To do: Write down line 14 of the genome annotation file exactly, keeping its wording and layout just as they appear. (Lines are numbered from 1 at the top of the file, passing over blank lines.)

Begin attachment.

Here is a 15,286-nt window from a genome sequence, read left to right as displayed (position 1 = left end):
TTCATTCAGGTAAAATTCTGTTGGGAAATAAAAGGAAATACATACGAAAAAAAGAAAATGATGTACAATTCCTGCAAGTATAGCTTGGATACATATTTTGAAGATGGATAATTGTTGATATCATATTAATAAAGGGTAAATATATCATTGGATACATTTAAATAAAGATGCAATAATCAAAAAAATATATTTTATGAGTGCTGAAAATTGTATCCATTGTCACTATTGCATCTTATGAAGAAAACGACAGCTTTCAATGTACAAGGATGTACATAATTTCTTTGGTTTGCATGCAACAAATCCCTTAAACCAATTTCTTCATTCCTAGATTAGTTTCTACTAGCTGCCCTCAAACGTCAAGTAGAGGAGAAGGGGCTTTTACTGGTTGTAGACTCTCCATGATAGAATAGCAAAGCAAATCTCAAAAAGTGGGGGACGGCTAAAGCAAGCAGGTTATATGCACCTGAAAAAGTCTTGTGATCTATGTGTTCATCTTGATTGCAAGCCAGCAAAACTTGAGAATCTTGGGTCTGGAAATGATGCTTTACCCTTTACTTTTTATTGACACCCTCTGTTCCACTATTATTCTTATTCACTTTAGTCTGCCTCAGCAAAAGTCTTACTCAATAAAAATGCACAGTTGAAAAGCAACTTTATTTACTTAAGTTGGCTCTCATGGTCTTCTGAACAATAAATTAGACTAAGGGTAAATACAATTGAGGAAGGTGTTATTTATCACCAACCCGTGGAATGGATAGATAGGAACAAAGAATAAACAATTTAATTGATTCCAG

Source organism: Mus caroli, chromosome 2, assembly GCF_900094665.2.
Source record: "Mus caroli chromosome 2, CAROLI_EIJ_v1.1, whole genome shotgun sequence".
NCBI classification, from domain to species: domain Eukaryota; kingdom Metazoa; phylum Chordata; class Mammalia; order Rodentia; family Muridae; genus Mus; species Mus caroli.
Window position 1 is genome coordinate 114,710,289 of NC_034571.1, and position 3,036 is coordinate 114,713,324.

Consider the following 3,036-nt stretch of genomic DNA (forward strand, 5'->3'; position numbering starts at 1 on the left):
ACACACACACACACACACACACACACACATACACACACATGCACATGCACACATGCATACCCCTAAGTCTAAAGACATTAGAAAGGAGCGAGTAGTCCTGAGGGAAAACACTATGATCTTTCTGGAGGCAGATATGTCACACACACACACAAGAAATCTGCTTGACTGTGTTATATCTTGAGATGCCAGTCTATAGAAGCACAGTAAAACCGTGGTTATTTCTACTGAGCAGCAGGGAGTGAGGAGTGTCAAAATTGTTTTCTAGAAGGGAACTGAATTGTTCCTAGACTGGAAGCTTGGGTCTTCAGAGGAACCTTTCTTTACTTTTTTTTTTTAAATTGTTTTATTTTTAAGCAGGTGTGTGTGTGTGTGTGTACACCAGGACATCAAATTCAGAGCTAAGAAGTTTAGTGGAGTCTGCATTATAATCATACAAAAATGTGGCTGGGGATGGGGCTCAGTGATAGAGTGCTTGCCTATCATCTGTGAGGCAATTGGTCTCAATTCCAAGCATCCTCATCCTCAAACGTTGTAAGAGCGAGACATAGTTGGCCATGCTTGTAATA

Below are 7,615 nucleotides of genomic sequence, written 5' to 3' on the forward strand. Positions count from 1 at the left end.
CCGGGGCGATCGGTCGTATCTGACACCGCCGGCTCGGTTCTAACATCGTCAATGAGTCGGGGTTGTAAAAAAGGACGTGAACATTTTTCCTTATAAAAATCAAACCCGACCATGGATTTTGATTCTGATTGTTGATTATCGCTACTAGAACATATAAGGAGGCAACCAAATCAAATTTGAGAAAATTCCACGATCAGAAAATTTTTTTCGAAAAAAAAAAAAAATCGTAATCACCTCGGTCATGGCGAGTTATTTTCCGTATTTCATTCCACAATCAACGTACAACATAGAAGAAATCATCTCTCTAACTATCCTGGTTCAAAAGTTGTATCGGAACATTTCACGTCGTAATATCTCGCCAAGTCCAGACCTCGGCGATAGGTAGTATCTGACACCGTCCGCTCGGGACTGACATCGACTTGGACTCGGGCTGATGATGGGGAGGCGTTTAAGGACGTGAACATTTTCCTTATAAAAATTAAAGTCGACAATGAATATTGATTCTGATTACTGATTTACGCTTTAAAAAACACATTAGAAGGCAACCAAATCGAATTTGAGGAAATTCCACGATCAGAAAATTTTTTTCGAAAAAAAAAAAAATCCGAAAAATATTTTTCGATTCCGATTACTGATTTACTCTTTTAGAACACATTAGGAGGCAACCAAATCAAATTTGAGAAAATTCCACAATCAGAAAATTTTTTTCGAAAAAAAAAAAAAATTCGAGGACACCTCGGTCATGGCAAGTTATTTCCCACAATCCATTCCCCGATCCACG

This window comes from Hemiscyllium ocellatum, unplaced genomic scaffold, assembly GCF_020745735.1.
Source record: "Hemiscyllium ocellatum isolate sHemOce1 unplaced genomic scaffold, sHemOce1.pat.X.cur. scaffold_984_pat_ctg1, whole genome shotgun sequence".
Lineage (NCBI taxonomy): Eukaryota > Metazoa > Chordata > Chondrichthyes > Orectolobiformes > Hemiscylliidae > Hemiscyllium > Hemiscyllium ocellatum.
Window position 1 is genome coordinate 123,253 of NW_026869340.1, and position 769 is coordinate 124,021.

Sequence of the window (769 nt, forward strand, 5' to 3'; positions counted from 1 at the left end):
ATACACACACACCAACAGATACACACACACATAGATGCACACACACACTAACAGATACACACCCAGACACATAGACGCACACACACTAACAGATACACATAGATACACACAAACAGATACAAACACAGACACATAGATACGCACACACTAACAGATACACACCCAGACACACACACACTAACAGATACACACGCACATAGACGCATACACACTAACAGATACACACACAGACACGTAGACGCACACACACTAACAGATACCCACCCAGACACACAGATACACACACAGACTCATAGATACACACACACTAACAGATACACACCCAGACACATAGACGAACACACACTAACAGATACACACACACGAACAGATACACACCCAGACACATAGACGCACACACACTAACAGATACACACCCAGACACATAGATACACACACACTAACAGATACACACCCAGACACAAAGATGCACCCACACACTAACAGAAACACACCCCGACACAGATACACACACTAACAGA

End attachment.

Window position 1 is genome coordinate 123,253 of NW_026869340.1, and position 769 is coordinate 124,021.